So the fatherhood of Abraham motif belongs to the dispute with the Pharisees and others over the grounds for participation in the people of God at a time of eschatological crisis. The fatherhood of God in Luke is essentially a discipleship theme—it defines the relationship of the disciples to God, derived from their relationship to Jesus, as they followed the narrow path of suffering that would lead to life in the age to come. The distinction appears to be consistently maintained.
The parable of the prodigal son clearly fits the first category of “father” sayings much better than the second—it is a story not about discipleship but about membership. So we are bound to ask whether it makes better sense to read it on the assumption that the father is not God but, in effect, Abraham.
1. The three stories in Luke 15 are told because the Pharisees and scribes had grumbled (diegonguzon) about the fact that Jesus was receiving tax collectors and sinners and eating with them. The connection with the Zacchaeus story is obvious: when Jesus entered the house of Zacchaeus, people “grumbled” (diegonguzon) because Jesus had gone to be a guest at the house of a man who was a tax collector and sinner. Jesus declared Zacchaeus a “son of Abraham”, saying that “the Son of Man came to seek and to save the lost”. The tax collector is exactly in the position of the prodigal son who was lost and needed to be restored to his family.
2. The parables of the lost coin and the lost sheep are essentially stories of community celebration: the shepherd and the woman invite friends and neighbours to rejoice with them over the recovery of the thing lost; neither the shepherd nor the woman stands for God in the parable. Jesus tells the stories to justify his practice of eating with tax collectors and sinners. The parable of the prodigal son makes the same point: “It was fitting to celebrate and be glad, for this brother was dead, and is alive; he was lost, and is found” (Lk. 15:32).
3. The traditional interpretation of the parable is unable to explain what the son takes from God when he demands his share of the property. If the father is Abraham, the son takes his share in his Jewish heritage or in the promises made to the patriarchs and squanders it. The “tax collectors and sinners” have become alienated from the commonwealth of Israel; they have become like Gentiles.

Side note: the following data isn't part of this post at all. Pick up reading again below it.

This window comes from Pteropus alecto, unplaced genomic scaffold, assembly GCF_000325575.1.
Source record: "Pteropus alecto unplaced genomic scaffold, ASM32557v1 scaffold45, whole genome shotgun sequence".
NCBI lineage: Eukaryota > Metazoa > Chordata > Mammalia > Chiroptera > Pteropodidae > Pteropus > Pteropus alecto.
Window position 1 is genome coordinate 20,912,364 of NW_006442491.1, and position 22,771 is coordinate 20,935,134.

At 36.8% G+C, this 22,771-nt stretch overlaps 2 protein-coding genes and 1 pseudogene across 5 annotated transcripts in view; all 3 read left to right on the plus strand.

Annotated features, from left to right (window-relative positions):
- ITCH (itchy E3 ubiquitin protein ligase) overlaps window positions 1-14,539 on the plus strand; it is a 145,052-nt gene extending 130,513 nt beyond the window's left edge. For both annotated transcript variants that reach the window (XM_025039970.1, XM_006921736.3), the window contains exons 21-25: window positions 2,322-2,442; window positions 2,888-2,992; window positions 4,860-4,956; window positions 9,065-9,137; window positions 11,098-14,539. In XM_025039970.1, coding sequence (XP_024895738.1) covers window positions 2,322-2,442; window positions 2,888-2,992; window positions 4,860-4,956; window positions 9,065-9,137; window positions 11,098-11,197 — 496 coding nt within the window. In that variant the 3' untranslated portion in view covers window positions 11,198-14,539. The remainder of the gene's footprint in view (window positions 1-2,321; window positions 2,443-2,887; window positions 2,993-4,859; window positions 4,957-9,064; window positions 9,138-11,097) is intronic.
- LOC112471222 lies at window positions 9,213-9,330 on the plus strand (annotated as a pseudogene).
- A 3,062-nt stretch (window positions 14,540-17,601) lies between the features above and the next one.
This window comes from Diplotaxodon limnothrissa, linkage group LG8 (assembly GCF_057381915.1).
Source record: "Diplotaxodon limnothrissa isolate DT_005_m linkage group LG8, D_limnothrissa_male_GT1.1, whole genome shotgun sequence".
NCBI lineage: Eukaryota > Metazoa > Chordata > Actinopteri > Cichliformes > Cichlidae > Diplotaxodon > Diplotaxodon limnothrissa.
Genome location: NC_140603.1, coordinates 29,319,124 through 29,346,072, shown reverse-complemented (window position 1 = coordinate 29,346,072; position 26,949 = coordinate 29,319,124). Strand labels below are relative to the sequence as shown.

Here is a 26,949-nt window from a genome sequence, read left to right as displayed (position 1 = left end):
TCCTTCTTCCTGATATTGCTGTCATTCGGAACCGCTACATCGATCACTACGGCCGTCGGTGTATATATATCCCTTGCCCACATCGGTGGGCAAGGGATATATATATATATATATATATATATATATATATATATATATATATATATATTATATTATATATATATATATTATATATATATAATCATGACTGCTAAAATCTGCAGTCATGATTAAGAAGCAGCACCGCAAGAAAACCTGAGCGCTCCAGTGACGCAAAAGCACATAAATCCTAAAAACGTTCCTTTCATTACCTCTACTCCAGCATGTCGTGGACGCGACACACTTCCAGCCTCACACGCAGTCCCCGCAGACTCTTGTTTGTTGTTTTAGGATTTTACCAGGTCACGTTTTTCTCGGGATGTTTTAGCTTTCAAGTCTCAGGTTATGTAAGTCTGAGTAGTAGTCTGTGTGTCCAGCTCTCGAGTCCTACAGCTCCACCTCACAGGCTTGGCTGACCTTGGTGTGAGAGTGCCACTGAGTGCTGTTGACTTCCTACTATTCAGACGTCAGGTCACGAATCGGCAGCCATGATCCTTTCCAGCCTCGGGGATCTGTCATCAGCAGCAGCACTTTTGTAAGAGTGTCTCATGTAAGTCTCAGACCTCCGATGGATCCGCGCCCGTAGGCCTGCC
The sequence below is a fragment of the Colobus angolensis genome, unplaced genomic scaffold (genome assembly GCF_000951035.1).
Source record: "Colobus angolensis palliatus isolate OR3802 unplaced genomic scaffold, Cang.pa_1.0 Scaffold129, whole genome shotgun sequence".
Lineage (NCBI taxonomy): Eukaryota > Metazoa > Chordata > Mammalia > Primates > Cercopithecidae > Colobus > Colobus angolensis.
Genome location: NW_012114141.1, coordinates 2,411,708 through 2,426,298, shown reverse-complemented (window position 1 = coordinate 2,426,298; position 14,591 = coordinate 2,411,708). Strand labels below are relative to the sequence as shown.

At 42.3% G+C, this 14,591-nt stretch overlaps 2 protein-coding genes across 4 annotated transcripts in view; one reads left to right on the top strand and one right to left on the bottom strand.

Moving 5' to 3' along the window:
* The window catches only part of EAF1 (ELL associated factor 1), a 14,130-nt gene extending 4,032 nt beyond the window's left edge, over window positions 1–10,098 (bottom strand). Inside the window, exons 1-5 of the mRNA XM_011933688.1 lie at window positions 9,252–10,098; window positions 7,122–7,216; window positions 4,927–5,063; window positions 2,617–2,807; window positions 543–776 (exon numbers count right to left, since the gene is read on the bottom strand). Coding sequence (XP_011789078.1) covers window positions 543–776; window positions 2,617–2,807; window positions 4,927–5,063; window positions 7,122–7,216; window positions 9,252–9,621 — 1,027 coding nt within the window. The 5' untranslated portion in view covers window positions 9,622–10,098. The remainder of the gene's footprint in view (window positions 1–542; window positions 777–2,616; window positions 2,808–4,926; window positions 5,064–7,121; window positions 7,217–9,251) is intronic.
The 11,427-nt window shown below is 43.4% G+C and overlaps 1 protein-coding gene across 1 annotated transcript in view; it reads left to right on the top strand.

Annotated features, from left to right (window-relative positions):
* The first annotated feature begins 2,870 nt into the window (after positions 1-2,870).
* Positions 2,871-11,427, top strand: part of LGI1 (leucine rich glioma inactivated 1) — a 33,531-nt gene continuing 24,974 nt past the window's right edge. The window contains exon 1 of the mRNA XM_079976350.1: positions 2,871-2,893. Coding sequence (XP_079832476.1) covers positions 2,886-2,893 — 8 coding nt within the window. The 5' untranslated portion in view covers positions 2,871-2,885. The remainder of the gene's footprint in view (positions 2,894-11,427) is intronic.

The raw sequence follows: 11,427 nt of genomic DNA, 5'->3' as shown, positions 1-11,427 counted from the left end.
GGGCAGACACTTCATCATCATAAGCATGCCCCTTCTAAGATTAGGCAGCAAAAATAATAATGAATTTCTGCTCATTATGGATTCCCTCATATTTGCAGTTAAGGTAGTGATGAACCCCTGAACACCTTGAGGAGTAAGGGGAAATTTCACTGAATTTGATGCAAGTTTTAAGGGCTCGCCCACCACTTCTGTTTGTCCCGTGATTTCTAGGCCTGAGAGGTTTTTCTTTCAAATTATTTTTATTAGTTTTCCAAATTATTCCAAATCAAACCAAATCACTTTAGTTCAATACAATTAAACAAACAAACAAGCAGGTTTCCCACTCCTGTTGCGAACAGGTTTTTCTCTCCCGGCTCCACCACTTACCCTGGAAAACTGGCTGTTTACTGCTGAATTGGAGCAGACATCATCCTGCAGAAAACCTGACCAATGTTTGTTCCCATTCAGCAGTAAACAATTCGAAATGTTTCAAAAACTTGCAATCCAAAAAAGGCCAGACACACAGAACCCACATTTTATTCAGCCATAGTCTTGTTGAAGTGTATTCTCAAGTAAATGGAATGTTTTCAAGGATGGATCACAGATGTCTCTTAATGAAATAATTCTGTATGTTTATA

4. When the son gets home, he says to his father, “I have sinned against heaven and before you” (Lk. 15:21). Since “heaven” is an indirect reference to God, it is difficult to understand why the son would express himself in this way if, in Jesus’ mind, the father stood for God.
5. The son repents of his recklessness and returns. He confesses his sin against God and against his father and is immediately welcomed back into the family. The servant explains to the older son that his brother has returned and that his father has killed the fattened calf “because he has received him back safe and sound” (15:27). It is important to note that nothing is said about forgiveness, though it is often interpreted as a parable of divine forgiveness. The emphasis is entirely on the fact that the son has been restored to the family.
There are some potential sticking points: I wonder whether we should expect Abraham to be characterized in quite such a vivid and dynamic fashion; and doesn’t the older son’s claim that he has never disobeyed his father’s “command” evoke Pharisaic adherence to the Law of God? Perhaps, but this is a parable, and the details have a natural narrative justification. Abraham is given an active speaking role on the rich man and Lazarus story.
So I would suggest that the parable of the prodigal son is essentially of the same type as the parable of the rich man and Lazarus: it is a story about what it means to belong to the family of Abraham at a time of eschatological crisis. The issue addressed in the Lazarus story is not the scandal of table fellowship but the fact that the Pharisees are “lovers of money” (Lk. 16:14), but the polemical point is the same: the leaders of Israel cannot accept the idea that the poor, the wretched, the oppressed, the “tax collectors and sinners” are at this critical moment being restored to the family of Abraham.